Using Lerna to manage SPFx projects with library components

Hydra is attacking porcupine? Well, actually not. Because Hydra is Lerna.js and porcupine is a SharePoint Framework solution with library components. Most likely you've heard about SharePoint Framework and library component, but not about Lerna. Lerna is

A tool for managing JavaScript projects with multiple packages.

Sounds simple, but probably still not very clear. First of all, it works only with JavaScript (and of course, TypeScript, for simplicity I use JavaScript term) projects. Some companies have JavaScript projects with lots if modules developed internally or publicly (it doesn't matter) in separate git repositories. These modules usually reference each other in the corresponding package.json files. Making changes across different modules is an extremely difficult and messy task. To solve these and other issues, some companies organize their projects in multi-packaged repositories (i.e. one git repository with many JavaScript packages):

Lerna is a tool that optimizes the workflow around managing multi-package repositories with git and npm.

Now it becomes a little bit clear what is Lerna. However, how does it correlate with SharePoint Framework and library components?

Imagine you have a solution with SharePoint Framework web parts and you want to add a new library component to share code across web parts. A new library component always creates a new JavaScript package (package.json). In the end, you will have two JavaScript packages in your repository - one for SharePoint Framework web parts and another one for the library component. So you have a multi-package repository and it's a good place to add Lerna to reduce the mess!

Actually, you're not limited in using Lerna with library components only. If you have a few separate SharePoint Framework solutions in one git repository, you can add Lerna to simplify package management. More...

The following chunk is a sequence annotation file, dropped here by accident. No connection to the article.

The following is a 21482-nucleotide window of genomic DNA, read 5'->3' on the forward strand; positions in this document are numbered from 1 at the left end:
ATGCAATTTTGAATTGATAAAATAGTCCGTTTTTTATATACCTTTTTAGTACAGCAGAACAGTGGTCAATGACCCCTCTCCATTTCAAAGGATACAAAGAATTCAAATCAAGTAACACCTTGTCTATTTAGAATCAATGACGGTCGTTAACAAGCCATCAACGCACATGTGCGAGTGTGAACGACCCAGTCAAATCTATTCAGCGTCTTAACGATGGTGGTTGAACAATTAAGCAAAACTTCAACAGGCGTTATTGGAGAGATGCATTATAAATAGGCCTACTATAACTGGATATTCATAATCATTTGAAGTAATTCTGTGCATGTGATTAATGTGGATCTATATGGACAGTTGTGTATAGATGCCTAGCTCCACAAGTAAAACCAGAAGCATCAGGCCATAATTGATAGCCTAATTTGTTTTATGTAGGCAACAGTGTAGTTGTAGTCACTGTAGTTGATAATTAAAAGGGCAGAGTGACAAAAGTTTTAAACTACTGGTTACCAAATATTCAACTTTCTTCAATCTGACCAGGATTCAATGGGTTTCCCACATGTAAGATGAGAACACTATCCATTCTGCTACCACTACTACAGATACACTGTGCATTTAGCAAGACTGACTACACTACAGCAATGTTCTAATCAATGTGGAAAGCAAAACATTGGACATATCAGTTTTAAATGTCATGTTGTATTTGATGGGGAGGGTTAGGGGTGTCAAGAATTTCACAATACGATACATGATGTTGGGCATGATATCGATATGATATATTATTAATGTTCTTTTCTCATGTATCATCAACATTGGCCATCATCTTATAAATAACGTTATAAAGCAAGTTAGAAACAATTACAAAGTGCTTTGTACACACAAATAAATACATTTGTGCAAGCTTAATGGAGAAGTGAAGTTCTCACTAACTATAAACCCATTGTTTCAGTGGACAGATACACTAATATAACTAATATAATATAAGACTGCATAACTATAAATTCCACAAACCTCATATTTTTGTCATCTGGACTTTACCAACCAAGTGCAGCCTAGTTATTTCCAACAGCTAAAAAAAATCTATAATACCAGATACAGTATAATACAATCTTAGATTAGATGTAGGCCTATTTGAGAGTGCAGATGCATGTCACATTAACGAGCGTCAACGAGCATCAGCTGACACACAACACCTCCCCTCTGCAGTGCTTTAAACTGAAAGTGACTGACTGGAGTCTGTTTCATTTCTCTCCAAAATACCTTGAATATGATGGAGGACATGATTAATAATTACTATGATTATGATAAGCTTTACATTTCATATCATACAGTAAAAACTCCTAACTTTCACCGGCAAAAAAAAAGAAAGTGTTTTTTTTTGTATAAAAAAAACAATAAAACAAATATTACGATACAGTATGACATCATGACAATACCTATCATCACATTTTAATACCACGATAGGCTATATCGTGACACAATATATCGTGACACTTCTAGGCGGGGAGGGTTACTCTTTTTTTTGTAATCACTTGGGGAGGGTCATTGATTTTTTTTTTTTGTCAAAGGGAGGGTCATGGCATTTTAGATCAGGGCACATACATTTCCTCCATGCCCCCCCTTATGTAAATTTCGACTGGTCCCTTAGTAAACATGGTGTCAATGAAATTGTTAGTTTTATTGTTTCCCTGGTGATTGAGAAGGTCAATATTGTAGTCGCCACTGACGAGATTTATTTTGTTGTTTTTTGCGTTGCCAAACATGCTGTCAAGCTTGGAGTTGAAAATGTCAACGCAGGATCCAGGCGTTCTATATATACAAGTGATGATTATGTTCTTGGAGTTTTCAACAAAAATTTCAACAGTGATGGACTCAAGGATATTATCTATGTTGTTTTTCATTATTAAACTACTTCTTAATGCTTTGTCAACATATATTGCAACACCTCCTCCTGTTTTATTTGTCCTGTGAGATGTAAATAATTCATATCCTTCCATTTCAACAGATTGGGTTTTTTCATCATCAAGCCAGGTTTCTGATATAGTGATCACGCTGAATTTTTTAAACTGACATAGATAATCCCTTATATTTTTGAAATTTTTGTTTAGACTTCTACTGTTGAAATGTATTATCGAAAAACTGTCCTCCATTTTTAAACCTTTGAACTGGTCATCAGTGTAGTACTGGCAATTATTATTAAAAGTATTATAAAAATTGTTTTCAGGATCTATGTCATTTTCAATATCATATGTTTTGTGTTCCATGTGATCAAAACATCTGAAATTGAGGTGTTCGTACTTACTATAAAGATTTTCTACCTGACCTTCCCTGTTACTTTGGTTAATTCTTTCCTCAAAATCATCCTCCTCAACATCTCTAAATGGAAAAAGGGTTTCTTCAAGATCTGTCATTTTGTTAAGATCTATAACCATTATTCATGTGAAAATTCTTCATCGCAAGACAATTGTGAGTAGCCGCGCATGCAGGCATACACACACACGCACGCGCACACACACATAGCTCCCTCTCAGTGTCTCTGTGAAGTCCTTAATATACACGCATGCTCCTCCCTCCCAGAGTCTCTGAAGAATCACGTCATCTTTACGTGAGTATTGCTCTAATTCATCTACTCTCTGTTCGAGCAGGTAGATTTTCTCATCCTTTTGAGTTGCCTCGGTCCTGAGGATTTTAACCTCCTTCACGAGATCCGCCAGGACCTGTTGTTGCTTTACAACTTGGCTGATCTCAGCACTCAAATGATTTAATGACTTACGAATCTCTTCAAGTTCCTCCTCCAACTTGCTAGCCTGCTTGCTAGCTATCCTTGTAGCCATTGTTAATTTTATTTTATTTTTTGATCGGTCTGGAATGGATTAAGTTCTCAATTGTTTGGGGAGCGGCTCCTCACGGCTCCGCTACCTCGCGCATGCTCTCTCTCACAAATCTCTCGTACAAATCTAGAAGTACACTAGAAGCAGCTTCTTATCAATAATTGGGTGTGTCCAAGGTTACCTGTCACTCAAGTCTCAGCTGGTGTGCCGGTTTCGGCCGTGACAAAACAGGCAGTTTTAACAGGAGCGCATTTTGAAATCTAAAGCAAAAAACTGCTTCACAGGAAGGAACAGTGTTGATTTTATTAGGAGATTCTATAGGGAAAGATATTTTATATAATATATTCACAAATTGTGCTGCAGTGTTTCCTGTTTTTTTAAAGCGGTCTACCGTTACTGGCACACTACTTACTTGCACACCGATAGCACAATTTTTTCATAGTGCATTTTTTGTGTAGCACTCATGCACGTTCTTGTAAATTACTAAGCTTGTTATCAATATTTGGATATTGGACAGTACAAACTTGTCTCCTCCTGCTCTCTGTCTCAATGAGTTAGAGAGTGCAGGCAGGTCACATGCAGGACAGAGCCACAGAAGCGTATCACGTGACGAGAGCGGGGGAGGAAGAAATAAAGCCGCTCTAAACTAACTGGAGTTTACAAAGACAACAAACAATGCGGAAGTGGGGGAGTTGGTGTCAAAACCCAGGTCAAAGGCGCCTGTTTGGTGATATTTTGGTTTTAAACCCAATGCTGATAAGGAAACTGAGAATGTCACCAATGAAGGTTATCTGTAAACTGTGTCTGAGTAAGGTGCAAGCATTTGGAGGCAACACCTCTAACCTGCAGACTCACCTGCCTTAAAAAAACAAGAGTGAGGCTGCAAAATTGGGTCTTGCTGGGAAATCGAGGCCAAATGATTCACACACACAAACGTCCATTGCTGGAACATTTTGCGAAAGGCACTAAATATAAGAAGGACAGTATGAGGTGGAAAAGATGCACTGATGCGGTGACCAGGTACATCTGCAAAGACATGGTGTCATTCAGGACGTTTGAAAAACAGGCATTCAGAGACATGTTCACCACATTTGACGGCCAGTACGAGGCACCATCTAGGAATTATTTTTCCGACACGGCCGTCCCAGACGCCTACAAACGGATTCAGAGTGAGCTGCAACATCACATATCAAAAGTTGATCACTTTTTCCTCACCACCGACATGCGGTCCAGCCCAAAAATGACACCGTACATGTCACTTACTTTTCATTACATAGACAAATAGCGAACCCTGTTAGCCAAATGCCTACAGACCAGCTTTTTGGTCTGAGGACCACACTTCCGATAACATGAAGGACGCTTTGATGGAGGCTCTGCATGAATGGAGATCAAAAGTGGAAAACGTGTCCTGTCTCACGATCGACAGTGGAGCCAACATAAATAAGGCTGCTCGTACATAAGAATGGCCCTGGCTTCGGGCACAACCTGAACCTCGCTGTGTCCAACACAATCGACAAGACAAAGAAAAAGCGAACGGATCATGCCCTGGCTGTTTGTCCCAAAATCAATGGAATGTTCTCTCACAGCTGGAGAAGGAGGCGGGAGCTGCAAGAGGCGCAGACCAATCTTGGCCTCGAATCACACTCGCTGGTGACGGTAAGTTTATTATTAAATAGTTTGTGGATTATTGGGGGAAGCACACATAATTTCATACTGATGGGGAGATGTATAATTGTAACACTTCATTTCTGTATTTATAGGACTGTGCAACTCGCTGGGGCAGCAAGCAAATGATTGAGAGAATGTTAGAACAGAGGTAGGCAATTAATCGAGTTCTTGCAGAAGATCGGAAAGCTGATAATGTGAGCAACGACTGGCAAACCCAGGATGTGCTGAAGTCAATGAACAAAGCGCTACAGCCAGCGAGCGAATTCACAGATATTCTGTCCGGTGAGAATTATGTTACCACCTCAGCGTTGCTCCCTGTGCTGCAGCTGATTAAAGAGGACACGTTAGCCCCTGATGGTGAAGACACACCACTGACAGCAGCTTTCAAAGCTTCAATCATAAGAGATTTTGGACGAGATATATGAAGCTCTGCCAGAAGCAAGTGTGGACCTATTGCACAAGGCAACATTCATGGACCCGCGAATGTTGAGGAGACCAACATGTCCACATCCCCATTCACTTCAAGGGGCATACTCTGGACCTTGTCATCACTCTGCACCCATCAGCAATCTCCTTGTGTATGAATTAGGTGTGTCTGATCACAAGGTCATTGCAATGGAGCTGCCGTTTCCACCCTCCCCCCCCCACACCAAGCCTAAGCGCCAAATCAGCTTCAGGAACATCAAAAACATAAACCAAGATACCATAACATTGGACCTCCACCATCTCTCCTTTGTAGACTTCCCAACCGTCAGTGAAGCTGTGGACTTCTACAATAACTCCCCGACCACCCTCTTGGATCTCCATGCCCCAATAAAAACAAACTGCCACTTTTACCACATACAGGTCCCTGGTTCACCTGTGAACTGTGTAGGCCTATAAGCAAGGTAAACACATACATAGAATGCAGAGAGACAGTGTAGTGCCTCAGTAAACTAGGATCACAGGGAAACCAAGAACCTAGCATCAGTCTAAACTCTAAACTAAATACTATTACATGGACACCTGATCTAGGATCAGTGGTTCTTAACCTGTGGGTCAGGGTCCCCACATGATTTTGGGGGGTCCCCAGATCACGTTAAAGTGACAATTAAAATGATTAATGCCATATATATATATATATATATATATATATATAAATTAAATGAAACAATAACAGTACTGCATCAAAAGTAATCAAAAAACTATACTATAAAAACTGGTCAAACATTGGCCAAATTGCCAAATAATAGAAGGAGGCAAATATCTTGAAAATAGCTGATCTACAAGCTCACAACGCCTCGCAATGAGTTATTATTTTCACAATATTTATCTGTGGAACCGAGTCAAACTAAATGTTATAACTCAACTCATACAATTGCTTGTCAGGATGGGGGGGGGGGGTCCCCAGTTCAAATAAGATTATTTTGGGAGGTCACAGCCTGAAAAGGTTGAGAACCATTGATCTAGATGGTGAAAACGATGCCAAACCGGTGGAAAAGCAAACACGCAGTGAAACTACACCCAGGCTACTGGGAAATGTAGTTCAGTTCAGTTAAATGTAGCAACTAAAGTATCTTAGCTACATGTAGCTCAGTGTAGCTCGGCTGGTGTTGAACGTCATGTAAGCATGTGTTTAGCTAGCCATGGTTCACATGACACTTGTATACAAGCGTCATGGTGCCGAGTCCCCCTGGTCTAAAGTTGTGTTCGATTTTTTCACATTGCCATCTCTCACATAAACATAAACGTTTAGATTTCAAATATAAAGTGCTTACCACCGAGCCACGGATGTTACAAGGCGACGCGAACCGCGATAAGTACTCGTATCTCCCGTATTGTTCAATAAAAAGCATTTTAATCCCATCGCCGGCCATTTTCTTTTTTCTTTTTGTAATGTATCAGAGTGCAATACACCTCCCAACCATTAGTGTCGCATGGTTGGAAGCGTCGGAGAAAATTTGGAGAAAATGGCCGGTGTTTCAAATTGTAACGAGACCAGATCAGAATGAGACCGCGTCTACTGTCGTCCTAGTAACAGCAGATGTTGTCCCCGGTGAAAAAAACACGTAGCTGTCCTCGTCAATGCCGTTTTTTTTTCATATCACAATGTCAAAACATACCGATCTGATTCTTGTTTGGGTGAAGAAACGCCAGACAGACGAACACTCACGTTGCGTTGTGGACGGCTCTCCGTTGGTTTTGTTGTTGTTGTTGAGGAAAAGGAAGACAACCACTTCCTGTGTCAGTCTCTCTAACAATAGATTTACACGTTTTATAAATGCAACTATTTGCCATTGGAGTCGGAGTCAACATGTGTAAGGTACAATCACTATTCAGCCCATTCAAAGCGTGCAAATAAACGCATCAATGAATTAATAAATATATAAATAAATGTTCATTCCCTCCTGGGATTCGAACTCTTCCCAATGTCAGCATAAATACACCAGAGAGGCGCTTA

SharePoint Framework development tips: create shortcut(s) for your common SharePoint Framework generator commands

This is a small tip for anybody who hates typing yo @microsoft/sharepoint because it's too long and error-prone (or you're lazy like me :)). Check out below animation: 

What if we can simply type sp in order to scaffold the project? Well, we are in 2019 and of course, it's possible :) 

NOTE: Solution windows users only. Sorry MacOs :(. I'm pretty sure there is an alternative for Mac as well, but I'm not a Mac user.

More...

SharePoint Framework development tips: even more easily debug production version of your SharePoint Framework solution

Almost a year ago Waldek Mastykarz posted a great article on how to debug your SharePoint Framework solution in production, where all the code is minified and source maps are not available. While it works, there is a manual step of uploading source maps in google chrome's dev tools, which isn't very convenient. I extended Waldek's solution with fully automated implementation without any complexities. 

The problem

When you package your SharePoint Framework solution, spfx build pipeline minimizes and optimizes all your TypeScript code. It's not a problem for development, because in "serve" mode spfx build pipeline generates source maps for you. Source maps allow you to open original TypeScript source files in browser developer tools with full debugging experience. 

This is something not possible for "ship" or "production" mode of SharePoint Framework solution. When you run bundle and package-solution with "--ship" flag, spfx pipeline doesn't generate any source maps for you. Instead, you have minified and performance optimized javascript code without any notion of source maps. 

Here is your approximate production code revealed in Chrome dev tools (prettified): More...

A new beast in SharePoint Framework development: library component

SharePoint Framework 1.8 is out and gives us a lot of new things. Check out SPFx 1.8 release notes to learn more. Among different generally available features, we also received some items in "beta" mode. One of them is a library component type.

Library component currently is in preview and most likely will be generally available in SharePoint Framework 1.9

Let's find out what is that library component, when and how to use it. This post is not a step-by-step tutorial (you can find tutorials in the links section of the post in the very bottom), but rather an explanation of why and when we should use library components, why they were added to SharePoint Framework. The original entry in SharePoint User Voice received a lot of votes, thus this feature is long awaited. More...

SharePoint Framework development tips: prettify your imports

The source code with samples from this post is here at GitHub.

Have you ever found yourself writing something like this in your SharePoint Framework web parts: 

import { Customer } from '../../../../../../models/Customer';